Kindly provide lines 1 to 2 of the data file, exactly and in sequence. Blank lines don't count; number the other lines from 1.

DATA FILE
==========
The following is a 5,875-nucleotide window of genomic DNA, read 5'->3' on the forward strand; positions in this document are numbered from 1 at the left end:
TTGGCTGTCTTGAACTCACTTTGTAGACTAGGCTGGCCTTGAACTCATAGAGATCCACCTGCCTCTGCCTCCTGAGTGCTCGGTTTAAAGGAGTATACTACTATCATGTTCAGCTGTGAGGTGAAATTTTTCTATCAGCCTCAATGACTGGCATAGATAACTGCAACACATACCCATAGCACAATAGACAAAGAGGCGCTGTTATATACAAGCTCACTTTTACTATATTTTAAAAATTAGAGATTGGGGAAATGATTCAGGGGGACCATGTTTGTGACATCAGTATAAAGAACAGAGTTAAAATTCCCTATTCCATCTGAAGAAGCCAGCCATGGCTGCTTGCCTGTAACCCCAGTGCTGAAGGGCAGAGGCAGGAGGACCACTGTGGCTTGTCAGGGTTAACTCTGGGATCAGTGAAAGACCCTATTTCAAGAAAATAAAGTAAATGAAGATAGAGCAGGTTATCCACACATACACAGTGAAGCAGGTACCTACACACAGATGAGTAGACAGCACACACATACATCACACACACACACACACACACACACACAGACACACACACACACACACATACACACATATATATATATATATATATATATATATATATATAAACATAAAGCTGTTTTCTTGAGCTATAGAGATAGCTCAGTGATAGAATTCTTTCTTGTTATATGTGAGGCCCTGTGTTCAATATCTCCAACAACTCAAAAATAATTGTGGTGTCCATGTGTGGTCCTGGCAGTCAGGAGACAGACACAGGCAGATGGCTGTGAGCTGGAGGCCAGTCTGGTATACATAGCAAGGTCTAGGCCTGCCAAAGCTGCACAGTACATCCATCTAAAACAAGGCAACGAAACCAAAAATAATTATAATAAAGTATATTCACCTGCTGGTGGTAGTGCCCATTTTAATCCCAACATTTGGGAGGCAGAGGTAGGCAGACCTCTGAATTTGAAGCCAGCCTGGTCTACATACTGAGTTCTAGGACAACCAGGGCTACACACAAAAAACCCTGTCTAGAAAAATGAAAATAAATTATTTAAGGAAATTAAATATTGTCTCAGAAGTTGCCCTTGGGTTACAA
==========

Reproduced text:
The following is a 5,875-nucleotide window of genomic DNA, read 5'->3' on the forward strand; positions in this document are numbered from 1 at the left end:
TTGGCTGTCTTGAACTCACTTTGTAGACTAGGCTGGCCTTGAACTCATAGAGATCCACCTGCCTCTGCCTCCTGAGTGCTCGGTTTAAAGGAGTATACTACTATCATGTTCAGCTGTGAGGTGAAATTTTTCTATCAGCCTCAATGACTGGCATAGATAACTGCAACACATACCCATAGCACAATAGACAAAGAGGCGCTGTTATATACAAGCTCACTTTTACTATATTTTAAAAATTAGAGATTGGGGAAATGATTCAGGGGGACCATGTTTGTGACATCAGTATAAAGAACAGAGTTAAAATTCCCTATTCCATCTGAAGAAGCCAGCCATGGCTGCTTGCCTGTAACCCCAGTGCTGAAGGGCAGAGGCAGGAGGACCACTGTGGCTTGTCAGGGTTAACTCTGGGATCAGTGAAAGACCCTATTTCAAGAAAATAAAGTAAATGAAGATAGAGCAGGTTATCCACACATACACAGTGAAGCAGGTACCTACACACAGATGAGTAGACAGCACACACATACATCACACACACACACACACACACACACACAGACACACACACACACACACATACACACATATATATATATATATATATATATATATATATATAAACATAAAGCTGTTTTCTTGAGCTATAGAGATAGCTCAGTGATAGAATTCTTTCTTGTTATATGTGAGGCCCTGTGTTCAATATCTCCAACAACTCAAAAATAATTGTGGTGTCCATGTGTGGTCCTGGCAGTCAGGAGACAGACACAGGCAGATGGCTGTGAGCTGGAGGCCAGTCTGGTATACATAGCAAGGTCTAGGCCTGCCAAAGCTGCACAGTACATCCATCTAAAACAAGGCAACGAAACCAAAAATAATTATAATAAAGTATATTCACCTGCTGGTGGTAGTGCCCATTTTAATCCCAACATTTGGGAGGCAGAGGTAGGCAGACCTCTGAATTTGAAGCCAGCCTGGTCTACATACTGAGTTCTAGGACAACCAGGGCTACACACAAAAAACCCTGTCTAGAAAAATGAAAATAAATTATTTAAGGAAATTAAATATTGTCTCAGAAGTTGCCCTTGGGTTACAA